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Intellectual Development - Language: 4 to 5 years

Intellectual Development means being able to communicate, to think both creatively and abstractly, to pay attention, solve problems, and develop keen judgment and a lifelong readiness to learn.

Emerging Skills
  • Play with language and make up new words
  • Talk about imaginary conditions
  • Use negatives, such as "I don't want to go"
  • Make up rhymes or sing songs
  • Communicate cause and effect relationships, such as "I can't play because I'm sick"
  • Use past, present and future tenses correctly
  • Tell long stories about personal experiences
  • Find out more about What to Expect from your preschooler, 4 to 5 Years.


    Through the comfort and responsiveness of an adult, preschoolers will learn how to handle their emotions and how to seek help when needed.

    Parents Can:
  • Tell their preschooler long stories without pictures
  • Child Will:
  • Enjoy special shared time of listening to stories
  • Strengthen his listening and comprehension skills

  • Parents Can:
  • Encourage their preschooler to talk about things she finds interesting. Ask open-ended questions, such as "How come ..." or "Why do you think..."
  • Child Will:
  • Practice reasoning skills as she thinks about cause and effect relationships
  • Reinforce knowledge she has, to provide details and information

  • Parents Can:
  • Ask their preschooler to predict what might happen next in a story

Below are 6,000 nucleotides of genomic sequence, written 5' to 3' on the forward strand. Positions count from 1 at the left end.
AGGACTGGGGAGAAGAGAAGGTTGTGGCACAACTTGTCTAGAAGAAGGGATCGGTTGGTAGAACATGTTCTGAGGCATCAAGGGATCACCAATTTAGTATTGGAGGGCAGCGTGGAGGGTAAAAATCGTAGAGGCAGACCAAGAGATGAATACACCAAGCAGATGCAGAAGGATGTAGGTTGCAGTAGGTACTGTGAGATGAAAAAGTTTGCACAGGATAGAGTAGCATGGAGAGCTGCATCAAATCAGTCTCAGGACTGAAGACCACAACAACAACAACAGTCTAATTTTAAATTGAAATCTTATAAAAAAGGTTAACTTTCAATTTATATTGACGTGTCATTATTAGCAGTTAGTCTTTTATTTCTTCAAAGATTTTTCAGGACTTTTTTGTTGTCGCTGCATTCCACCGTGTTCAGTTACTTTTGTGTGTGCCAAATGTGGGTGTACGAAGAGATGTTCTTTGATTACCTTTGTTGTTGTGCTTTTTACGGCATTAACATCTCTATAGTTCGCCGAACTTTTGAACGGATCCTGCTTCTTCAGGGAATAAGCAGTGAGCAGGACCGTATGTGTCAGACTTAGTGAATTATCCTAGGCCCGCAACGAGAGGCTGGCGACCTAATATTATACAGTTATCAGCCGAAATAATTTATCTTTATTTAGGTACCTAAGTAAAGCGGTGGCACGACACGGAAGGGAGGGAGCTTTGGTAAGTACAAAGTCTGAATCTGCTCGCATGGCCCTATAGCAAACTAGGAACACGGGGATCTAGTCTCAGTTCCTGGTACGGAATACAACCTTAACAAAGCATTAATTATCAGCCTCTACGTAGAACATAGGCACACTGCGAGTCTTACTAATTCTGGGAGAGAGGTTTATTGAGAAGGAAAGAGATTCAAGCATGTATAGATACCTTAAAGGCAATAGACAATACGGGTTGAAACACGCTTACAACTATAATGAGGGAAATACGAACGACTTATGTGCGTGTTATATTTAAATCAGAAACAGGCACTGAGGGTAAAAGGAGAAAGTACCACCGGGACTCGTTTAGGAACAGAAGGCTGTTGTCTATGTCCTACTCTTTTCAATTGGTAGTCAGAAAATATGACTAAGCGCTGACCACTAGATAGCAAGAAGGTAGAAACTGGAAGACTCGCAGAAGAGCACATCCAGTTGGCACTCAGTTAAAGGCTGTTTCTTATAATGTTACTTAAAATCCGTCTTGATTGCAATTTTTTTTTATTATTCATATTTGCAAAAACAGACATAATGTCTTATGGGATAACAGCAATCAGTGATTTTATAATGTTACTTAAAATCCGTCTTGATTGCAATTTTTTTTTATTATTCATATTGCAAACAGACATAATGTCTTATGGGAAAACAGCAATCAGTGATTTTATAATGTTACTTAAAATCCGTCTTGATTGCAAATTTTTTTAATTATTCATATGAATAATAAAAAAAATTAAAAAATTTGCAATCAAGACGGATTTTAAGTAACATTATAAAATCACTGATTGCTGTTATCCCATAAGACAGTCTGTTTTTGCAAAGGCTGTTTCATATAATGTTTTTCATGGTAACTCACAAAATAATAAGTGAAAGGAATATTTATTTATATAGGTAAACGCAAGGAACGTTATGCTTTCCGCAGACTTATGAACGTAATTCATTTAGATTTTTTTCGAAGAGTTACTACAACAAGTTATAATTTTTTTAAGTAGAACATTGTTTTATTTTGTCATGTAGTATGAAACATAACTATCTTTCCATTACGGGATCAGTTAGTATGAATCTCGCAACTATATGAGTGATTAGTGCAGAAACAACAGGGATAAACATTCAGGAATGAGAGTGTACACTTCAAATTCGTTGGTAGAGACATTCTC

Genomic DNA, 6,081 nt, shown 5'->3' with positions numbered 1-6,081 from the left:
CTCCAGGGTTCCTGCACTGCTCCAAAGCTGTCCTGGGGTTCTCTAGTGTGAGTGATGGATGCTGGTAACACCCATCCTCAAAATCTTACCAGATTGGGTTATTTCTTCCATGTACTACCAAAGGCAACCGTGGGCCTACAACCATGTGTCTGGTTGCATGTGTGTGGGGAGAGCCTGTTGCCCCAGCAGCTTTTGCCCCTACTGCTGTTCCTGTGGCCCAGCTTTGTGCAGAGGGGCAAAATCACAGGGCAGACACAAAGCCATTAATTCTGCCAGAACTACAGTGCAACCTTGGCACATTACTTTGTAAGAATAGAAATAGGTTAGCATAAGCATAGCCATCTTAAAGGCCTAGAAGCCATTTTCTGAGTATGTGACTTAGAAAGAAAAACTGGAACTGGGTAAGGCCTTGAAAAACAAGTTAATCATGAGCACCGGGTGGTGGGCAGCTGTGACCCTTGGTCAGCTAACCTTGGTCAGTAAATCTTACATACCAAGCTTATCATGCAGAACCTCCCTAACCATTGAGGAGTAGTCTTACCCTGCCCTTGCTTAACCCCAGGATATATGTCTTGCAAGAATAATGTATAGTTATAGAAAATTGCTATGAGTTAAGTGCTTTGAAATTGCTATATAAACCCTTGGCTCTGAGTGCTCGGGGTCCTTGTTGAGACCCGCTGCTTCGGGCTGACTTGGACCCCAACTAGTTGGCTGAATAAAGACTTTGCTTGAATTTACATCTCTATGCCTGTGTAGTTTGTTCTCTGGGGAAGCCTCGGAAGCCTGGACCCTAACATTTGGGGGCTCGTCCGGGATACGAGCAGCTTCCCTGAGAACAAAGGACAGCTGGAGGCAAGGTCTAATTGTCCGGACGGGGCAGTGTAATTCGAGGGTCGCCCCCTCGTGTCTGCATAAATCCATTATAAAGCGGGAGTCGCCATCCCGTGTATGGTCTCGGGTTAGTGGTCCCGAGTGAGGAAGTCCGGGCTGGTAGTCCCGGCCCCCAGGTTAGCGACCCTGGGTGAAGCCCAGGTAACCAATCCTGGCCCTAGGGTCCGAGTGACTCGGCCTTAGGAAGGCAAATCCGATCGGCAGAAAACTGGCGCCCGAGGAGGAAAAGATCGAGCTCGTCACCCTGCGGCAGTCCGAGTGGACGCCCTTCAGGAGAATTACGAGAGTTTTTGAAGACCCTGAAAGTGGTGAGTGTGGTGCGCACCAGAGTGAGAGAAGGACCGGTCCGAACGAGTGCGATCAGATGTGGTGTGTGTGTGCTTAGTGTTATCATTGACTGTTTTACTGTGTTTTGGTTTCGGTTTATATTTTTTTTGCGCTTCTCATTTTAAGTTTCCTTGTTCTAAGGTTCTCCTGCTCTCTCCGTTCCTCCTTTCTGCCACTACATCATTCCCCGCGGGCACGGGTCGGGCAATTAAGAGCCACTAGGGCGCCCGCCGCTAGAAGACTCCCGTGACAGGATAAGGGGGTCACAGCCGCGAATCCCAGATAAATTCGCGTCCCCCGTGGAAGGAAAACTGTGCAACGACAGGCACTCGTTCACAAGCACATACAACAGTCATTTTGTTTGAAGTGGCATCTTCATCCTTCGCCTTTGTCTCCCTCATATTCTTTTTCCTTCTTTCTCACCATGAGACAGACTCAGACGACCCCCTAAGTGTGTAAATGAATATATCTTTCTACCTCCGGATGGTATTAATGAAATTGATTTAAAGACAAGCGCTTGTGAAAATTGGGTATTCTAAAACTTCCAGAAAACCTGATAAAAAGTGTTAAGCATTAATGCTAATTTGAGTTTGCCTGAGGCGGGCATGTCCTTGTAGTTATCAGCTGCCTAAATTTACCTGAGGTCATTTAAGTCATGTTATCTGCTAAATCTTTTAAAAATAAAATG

• Child Will:
  • Think about how events may be sequenced
  • Use his imagination to create new actions in a story

  • Play

    Through opportunities for play, preschoolers will experience joyful, free, spontaneous moments of fun while learning about themselves and others.

    Parents Can:
  • Play guessing games, such as "I Spy with my Little Eyes"
  • Child Will:
  • Practice her observation skills
  • Reinforce labels for such concepts as colour, shape and size

  • Parents Can:
  • Play silly games, such as using the wrong word in the right place. For example, "I'm going to the store to buy a giraffe, and then to the zoo to see a watermelon."
  • Child Will:
  • Enjoy the humour of gross contradictions
  • Enjoy correcting you using appropriate vocabulary

  • Parents Can:
  • Encourage their preschooler to make up a story to accompany a picture
  • For their older preschooler, the story can be written verbatim under the picture
  • Child Will:
  • Make the connection between oral and written language
  • Practice language skills to compose stories

  • Teach

    Through routines and emotionally and physically safe and secure environments, preschoolers can learn how to think, solve problems and communicate.

    Parents Can:
  • Play word games that focus on initial letters. For example, "I'm Annie and I love apples."
  • Child Will:
  • Practice the basic reading readiness skill of identifying letter sounds
  • Learn that letters represent a sound

  • Parents Can:
  • Watch a TV programme with their preschooler, and have her recall details and events
  • Child Will:
  • Practice oral retelling of what she remembers
  • Practice using new words and grammatical constructions

  • Parents Can:
  • Point out words on signs and labels in their preschooler's daily environment, such as Stop signs, "milk" and so on
  • Child Will:
  • Become aware of the connection between spoken words and the print equivalent
  • Practice reading readiness skills

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